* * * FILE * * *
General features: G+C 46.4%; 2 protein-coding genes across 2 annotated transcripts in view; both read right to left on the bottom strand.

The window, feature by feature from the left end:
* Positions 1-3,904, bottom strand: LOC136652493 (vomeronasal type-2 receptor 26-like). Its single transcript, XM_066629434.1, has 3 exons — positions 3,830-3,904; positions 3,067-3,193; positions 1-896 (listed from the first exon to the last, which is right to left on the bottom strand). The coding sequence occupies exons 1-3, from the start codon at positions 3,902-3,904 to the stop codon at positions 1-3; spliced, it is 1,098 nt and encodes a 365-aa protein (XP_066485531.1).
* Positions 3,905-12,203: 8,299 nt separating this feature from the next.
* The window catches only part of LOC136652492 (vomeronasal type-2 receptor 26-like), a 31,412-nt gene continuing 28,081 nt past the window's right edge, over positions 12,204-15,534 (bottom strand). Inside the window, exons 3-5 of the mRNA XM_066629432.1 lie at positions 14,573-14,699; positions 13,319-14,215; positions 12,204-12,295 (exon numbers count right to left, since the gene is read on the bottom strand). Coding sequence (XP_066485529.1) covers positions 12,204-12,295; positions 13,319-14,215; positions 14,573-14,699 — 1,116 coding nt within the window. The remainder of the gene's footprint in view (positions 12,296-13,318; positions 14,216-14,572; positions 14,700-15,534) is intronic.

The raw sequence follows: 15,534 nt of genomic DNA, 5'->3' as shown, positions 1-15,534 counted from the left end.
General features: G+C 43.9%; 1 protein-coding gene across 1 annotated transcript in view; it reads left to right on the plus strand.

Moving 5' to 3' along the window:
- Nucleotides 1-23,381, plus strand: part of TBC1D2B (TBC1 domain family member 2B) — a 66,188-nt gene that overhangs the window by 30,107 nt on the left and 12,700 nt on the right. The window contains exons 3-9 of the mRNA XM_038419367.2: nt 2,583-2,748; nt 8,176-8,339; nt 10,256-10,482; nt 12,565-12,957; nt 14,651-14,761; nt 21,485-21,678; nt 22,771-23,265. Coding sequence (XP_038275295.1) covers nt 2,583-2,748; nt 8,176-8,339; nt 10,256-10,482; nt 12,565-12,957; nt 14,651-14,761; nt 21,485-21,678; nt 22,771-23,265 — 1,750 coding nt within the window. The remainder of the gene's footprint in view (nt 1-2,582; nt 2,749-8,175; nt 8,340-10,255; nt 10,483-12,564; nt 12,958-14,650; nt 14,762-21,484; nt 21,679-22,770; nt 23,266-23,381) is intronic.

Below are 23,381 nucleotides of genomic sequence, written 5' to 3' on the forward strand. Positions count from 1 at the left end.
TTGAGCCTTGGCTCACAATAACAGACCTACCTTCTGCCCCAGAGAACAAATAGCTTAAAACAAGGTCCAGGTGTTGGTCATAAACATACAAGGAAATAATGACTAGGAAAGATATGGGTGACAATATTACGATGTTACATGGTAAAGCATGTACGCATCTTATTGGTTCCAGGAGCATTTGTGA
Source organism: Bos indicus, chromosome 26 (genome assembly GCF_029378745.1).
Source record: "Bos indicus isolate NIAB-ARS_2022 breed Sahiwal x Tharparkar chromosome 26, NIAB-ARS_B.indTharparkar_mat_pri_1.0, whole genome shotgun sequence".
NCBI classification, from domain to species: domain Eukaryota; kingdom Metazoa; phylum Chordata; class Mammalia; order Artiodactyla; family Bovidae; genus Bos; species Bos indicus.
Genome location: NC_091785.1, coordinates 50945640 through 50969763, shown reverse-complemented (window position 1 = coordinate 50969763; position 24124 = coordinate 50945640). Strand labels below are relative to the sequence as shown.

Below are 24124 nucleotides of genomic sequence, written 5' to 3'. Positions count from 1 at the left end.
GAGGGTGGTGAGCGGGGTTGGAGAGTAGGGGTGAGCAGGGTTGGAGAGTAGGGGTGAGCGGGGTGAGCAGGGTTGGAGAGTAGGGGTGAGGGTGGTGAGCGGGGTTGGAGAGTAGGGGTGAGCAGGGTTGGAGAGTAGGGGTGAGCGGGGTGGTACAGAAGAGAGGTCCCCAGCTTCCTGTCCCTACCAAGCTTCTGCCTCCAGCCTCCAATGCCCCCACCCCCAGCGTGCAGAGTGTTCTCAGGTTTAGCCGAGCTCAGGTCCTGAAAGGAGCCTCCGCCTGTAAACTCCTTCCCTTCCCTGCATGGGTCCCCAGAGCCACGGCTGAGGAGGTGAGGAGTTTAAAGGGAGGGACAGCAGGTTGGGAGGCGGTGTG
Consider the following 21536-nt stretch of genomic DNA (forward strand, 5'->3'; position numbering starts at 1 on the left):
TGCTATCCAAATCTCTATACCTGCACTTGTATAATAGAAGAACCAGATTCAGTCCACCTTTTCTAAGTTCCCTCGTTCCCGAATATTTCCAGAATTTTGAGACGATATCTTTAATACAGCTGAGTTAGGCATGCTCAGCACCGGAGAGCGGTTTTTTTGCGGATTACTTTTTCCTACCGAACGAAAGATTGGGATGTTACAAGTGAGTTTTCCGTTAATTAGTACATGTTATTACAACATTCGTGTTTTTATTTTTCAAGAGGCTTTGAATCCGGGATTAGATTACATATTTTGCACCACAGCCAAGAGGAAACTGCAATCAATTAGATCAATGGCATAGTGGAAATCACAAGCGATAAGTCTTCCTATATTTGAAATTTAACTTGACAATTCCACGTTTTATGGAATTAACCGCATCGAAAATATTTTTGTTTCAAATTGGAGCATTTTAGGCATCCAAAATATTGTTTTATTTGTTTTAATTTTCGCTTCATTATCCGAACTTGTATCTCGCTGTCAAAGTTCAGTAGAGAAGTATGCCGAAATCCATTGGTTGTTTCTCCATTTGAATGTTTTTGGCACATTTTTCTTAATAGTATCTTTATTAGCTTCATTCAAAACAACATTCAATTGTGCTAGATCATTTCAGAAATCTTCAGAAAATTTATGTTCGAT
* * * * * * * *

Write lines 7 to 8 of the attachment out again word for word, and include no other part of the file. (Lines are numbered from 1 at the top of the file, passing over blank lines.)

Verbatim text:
General features: G+C 43.9%; 1 protein-coding gene across 1 annotated transcript in view; it reads left to right on the plus strand.

Moving 5' to 3' along the window: